15. In the circumstances of this particular request, having considered the terms of the request and all relevant submissions, the Commissioner is satisfied that the Council took adequate and proportionate steps to identify and locate the information Mr Calder sought. She is also satisfied that this information has either been given to him or withheld under exemptions in FOISA.

Redaction of information

16. Mr Calder also complained about the method of deletion of withheld information from the minutes and agendas disclosed to him. This, he noted, took the form of edited removal of passages, rather than obscuring the withheld sections (as he believed would be normal). From this, he submitted, he could not see the extent of what had been redacted or its context, thus affecting his understanding of what he had been given.

17. The Council submitted that it carried out the minimum of redaction, in an attempt to be as helpful as possible. It explained that the information was held in the form of Word documents, so it was easier to cut the sensitive information than to obscure it. The Council did not believe the method of redaction influenced understanding of the information in any significant way, as the text disclosed would be the same whichever method was used.

18. Section 11 of FOISA covers the means by which information can be provided in response to a request under section 1(1). The Commissioner has considered this carefully and can find no breach in what the Council has done in response to Mr Calder's request.

19. That said, it is not possible from the information given to Mr Calder to identify where information has been removed. It is not unreasonable for Mr Calder to argue that this affects his ability to understand the context in which the information has been withheld.

20. In the Commissioner's view, it would have been good practice to identify any redactions in some way, although it would be for the Council to identify the precise means of achieving this. She does not accept that this would be an onerous task in an electronic document (all that is required is for a gap to be identified in some way) and she would ask the Council to consider providing Mr Calder with further copies of the information disclosed which do identify where information has been withheld. In future, as a matter of good practice, she would expect this to be done where information is disclosed subject to redaction.


The Commissioner finds that Aberdeenshire Council complied with Part 1 of the Freedom of Information (Scotland) Act 2002 in responding to the information request made by Mr Calder.


Should either Mr Calder or Aberdeenshire Council wish to appeal against this decision, they have the right to appeal to the Court of Session on a point of law only. Any such appeal must be made within 42 days after the date of intimation of this decision.

Margaret Keyse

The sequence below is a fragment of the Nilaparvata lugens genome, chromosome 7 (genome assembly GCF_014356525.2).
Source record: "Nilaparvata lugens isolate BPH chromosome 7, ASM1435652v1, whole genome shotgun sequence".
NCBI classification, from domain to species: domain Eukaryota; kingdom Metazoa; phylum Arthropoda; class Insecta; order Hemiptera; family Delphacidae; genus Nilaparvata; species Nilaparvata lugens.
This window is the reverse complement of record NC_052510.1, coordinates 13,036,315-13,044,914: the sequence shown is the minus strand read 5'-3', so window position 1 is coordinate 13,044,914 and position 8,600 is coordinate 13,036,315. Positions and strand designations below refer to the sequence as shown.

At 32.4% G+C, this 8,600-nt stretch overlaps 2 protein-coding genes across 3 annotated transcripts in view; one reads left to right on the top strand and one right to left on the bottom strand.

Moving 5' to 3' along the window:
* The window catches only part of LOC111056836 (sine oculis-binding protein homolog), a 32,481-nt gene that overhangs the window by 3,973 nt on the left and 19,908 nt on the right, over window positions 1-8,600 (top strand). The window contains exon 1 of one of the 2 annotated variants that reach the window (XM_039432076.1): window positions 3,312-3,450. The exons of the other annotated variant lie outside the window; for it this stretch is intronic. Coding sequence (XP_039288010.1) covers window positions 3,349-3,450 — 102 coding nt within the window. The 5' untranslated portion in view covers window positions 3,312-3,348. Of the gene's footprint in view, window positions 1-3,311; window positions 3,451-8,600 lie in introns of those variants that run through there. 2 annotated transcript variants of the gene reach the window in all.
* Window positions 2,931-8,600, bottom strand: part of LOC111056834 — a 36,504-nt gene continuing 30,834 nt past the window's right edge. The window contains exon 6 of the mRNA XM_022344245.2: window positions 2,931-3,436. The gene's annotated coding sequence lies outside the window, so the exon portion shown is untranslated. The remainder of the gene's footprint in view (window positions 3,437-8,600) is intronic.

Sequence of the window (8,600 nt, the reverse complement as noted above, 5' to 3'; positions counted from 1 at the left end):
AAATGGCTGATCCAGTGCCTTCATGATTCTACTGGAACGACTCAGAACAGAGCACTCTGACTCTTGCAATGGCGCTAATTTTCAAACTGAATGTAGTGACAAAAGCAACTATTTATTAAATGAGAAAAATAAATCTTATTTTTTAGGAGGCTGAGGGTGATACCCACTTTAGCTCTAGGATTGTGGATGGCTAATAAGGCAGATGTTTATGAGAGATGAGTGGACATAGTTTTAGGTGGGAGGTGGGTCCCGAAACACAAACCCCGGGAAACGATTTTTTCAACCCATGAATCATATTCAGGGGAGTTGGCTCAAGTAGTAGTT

Scottish Information Commissioner
17 November 2015


Appendix 1: Relevant statutory provisions

Freedom of Information (Scotland) Act 2002

1 General entitlement

(1) A person who requests information from a Scottish public authority which holds it is entitled to be given it by the authority.

(4) The information to be given by the authority is that held by it at the time the request is received, except that, subject to subsection (5), any amendment or deletion which would have been made, regardless of the receipt of the request, between that time and the time it gives the information may be made before the information is given.

11 Means of providing information

(1) Where, in requesting information from a Scottish public authority, the applicant expresses a preference for receiving it by any one or more of the means mentioned in subsection (2), the authority must, so far as is reasonably practicable, give effect to that preference.

(2) The means are-

(a) the provision to the applicant, in permanent form or in another form acceptable to the applicant, of a copy of the information;

(b) such provision to the applicant of a digest or summary of the information; and

(c) the provision to the applicant of a reasonable opportunity to inspect a record containing the information.

(3) In determining, for the purposes of subsection (1), what is reasonably practicable, the authority may have regard to all the circumstances, including cost; and where it determines that it is not reasonably practicable to give effect to the preference it must notify the applicant of the reasons for that determination.

(4) Subject to subsection (1), information given in compliance with section 1(1) may be given by any means which are reasonable in the circumstances.

(5) Such tests of reasonable practicability as are imposed by this section are not to be construed as detracting from any duty which a person has under or by virtue of section 29 of the Equality Act 2010 (provision of services etc) (duty to make adjustments to practices, policies, procedures or physical features so that use of services by disabled persons is facilitated or made possible).

Link to PDF of Decision 183/2015 (109 KB)